I’ve updated this post on 15 April 2020
Running a small business can be expensive. And know what food and drink you can claim as a business expense can be handy because it may reduce your tax bill.
The HMRC rules around claiming food and drink can be complicated. Why? Because it is so difficult for HMRC to know whether you are out eating and drinking for personal reasons. So they err on the side of caution.
This guide is for self employed business owners, different rules apply if you have a Limited Company.
Claiming Business Expenses
As you no doubt now if you have read my guide to claiming business expenses for the self employed, you absolutely cannot claim any personal expenses on your taxes.
And any business expenses you do claim for must be wholly and exclusively for the purpose of carrying out your trade. The cost of food and drink falls under the HMRC definition of subsistence.
Claiming Food on Your Tax Return
Here are the golden rules you need to live by when deciding if you can claim for food on your tax return:
- The cost of food and drink that you buy when travelling outside of your normal work pattern or daily commute is an allowable business expense;
- The costs of food and drink that you buy for personal reasons are not an allowable business expense. That includes times when you choose to eat away from your base of work;
- The costs of food and drink where an overnight stay is required is an allowable expense, as well as the cost of accommodation.
- Food, drink and accommodation where a trader is required to reside at the base of operation is not an allowable expense.
- Where your job is ‘itinerant by nature’ meaning it involves visiting clients at different locations on a regular basis, then costs are not an allowable expense.
Here are some common scenarios sole traders find themselves in wondering whether they can or can’t claim for subsistence on their tax return:
- A self-employed bookkeeper normally works from an office he rents. He travels to see a potential new client and buys lunch while on the road.
The bookkeeper can claim for food and drink as an allowable business expense because the journey is outside of his normal commute.
- An independent web developer is registered as a sole trader and agrees to work two days at a clients office on a weekly basis.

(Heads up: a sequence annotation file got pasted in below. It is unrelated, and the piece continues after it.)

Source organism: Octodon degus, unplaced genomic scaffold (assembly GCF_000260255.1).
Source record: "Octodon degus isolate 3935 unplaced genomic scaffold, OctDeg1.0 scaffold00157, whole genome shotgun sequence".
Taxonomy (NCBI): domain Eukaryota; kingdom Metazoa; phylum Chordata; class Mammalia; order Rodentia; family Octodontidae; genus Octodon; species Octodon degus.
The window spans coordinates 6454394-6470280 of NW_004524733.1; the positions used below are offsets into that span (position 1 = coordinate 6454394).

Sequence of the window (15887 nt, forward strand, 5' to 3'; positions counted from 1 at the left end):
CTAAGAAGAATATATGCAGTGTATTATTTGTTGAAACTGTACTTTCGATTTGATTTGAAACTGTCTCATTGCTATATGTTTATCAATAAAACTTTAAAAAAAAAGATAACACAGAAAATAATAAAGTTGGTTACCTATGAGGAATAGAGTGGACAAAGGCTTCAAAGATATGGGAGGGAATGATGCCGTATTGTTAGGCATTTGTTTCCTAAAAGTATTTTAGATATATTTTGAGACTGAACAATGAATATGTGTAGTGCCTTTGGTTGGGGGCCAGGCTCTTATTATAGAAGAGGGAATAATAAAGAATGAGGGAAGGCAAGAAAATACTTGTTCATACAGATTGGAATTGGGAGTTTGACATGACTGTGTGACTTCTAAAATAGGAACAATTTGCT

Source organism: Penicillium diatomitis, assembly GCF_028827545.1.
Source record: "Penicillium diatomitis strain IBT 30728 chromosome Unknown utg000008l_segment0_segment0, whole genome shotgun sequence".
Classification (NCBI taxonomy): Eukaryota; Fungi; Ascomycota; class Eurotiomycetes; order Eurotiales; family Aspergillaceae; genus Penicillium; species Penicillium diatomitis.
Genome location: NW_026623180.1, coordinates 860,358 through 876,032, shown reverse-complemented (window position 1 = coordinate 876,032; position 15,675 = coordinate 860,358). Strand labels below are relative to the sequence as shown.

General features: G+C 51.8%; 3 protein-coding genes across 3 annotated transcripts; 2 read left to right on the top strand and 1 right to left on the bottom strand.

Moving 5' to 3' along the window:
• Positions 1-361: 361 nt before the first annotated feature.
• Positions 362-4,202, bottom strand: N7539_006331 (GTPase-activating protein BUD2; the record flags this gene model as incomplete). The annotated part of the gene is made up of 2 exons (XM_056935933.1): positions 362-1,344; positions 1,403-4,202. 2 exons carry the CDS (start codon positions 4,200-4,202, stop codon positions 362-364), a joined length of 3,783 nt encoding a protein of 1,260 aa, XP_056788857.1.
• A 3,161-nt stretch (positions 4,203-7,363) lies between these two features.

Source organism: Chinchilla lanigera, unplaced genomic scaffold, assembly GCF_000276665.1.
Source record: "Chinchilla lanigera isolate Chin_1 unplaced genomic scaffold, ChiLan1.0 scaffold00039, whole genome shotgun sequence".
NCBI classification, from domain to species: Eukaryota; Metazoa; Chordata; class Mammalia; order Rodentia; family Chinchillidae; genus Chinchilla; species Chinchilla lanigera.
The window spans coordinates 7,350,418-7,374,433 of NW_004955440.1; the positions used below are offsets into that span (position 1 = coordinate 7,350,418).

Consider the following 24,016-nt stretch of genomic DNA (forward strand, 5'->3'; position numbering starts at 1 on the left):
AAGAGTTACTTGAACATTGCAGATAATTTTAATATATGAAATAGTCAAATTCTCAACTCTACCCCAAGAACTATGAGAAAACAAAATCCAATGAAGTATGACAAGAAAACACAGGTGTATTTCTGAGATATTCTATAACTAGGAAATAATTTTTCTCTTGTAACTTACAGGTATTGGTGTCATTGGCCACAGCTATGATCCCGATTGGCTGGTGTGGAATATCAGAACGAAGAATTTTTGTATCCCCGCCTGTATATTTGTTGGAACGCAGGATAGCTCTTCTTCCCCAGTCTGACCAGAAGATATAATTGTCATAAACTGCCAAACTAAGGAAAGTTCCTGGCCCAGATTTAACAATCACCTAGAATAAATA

Any subsistence costs are not an allowable business expense because this is now a regular trip.
- A self-employed hairdresser stays overnight in a hotel to assist with a clients wedding.
The costs of food and the accommodation are an allowable business expense.
- A self-employed long-distance lorry driver spends the night in their cab rather than take overnight accommodation, the driver can claim for food and drink are an allowable business expense.
- A sole trader normally works at home but decides to work from a coffee shop for the day, buying food and drinks during the day as she works.
The cost is not an allowable business expense because everyone must eat to live and these costs are not necessary for the purpose of trade.
- A self-employed gardener has a number of clients and visits their sites. As the job is iterant by nature the costs are an allowable business expense.
How Much Can You Claim for as Subsistence?
Any claim for allowable food or drink as a business expense must be “Reasonable“
Unfortunately HMRC does not offer us a clear definition of “Reasonable”.
But the safest approach is to assume that what you buy should be on the more sensible side.
A meal deal from Pret would be acceptable but a night out with cocktails and lobster may go down well with HMRC.
As with all other business expenses, you’ll need to keep receipts to support your claim for any food or drink on your tax return
Claiming for Alcohol as a Business Expense
We all like a glass of wine after a busy day. The same rules for determining whether subsistence is an allowable business expense applies.
But any alcohol must be bought with your meal for it to be included as an allowable expense.
Again it must be reasonable. So this means a glass of wine or a beer with your meal rather than a whole evening in the hotel bar.
Can I Claim a Fixed Meal Allowance if I am Self Employed?
There is no meal allowance set by HMRC for food or drink that you can claim on your tax return as a flat rate if you are self employed or a sole trader. You’ll need to claim the actual costs of subsistence.
There are flat rates that you can claim for your home office and mileage. These are known as simplified expenses but they do not extend to food and drink.
Different rules apply for Limited Companies and their employees, where daily food allowance rules apply.